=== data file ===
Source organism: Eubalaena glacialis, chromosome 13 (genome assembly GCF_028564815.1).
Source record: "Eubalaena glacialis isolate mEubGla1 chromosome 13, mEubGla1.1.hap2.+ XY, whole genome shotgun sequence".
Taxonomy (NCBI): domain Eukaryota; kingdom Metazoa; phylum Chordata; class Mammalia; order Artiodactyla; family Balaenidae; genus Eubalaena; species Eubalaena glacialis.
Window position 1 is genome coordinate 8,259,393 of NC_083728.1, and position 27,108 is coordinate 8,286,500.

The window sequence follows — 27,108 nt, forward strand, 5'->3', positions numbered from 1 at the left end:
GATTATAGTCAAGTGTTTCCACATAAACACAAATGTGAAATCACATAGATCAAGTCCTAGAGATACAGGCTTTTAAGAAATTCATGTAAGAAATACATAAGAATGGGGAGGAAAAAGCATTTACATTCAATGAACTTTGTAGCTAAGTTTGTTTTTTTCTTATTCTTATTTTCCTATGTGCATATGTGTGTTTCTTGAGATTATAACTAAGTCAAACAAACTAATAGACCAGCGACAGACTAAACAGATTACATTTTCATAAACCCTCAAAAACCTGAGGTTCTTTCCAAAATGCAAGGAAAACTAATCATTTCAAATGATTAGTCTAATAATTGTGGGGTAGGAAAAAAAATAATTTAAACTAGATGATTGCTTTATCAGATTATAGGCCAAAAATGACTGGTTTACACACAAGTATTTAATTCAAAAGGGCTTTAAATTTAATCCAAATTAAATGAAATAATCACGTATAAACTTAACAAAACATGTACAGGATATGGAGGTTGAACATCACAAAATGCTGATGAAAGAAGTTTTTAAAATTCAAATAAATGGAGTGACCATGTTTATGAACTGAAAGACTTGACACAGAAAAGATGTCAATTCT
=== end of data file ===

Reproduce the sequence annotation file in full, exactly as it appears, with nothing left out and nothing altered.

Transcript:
Source organism: Eubalaena glacialis, chromosome 13 (genome assembly GCF_028564815.1).
Source record: "Eubalaena glacialis isolate mEubGla1 chromosome 13, mEubGla1.1.hap2.+ XY, whole genome shotgun sequence".
Taxonomy (NCBI): domain Eukaryota; kingdom Metazoa; phylum Chordata; class Mammalia; order Artiodactyla; family Balaenidae; genus Eubalaena; species Eubalaena glacialis.
Window position 1 is genome coordinate 8,259,393 of NC_083728.1, and position 27,108 is coordinate 8,286,500.

The window sequence follows — 27,108 nt, forward strand, 5'->3', positions numbered from 1 at the left end:
GATTATAGTCAAGTGTTTCCACATAAACACAAATGTGAAATCACATAGATCAAGTCCTAGAGATACAGGCTTTTAAGAAATTCATGTAAGAAATACATAAGAATGGGGAGGAAAAAGCATTTACATTCAATGAACTTTGTAGCTAAGTTTGTTTTTTTCTTATTCTTATTTTCCTATGTGCATATGTGTGTTTCTTGAGATTATAACTAAGTCAAACAAACTAATAGACCAGCGACAGACTAAACAGATTACATTTTCATAAACCCTCAAAAACCTGAGGTTCTTTCCAAAATGCAAGGAAAACTAATCATTTCAAATGATTAGTCTAATAATTGTGGGGTAGGAAAAAAAATAATTTAAACTAGATGATTGCTTTATCAGATTATAGGCCAAAAATGACTGGTTTACACACAAGTATTTAATTCAAAAGGGCTTTAAATTTAATCCAAATTAAATGAAATAATCACGTATAAACTTAACAAAACATGTACAGGATATGGAGGTTGAACATCACAAAATGCTGATGAAAGAAGTTTTTAAAATTCAAATAAATGGAGTGACCATGTTTATGAACTGAAAGACTTGACACAGAAAAGATGTCAATTCT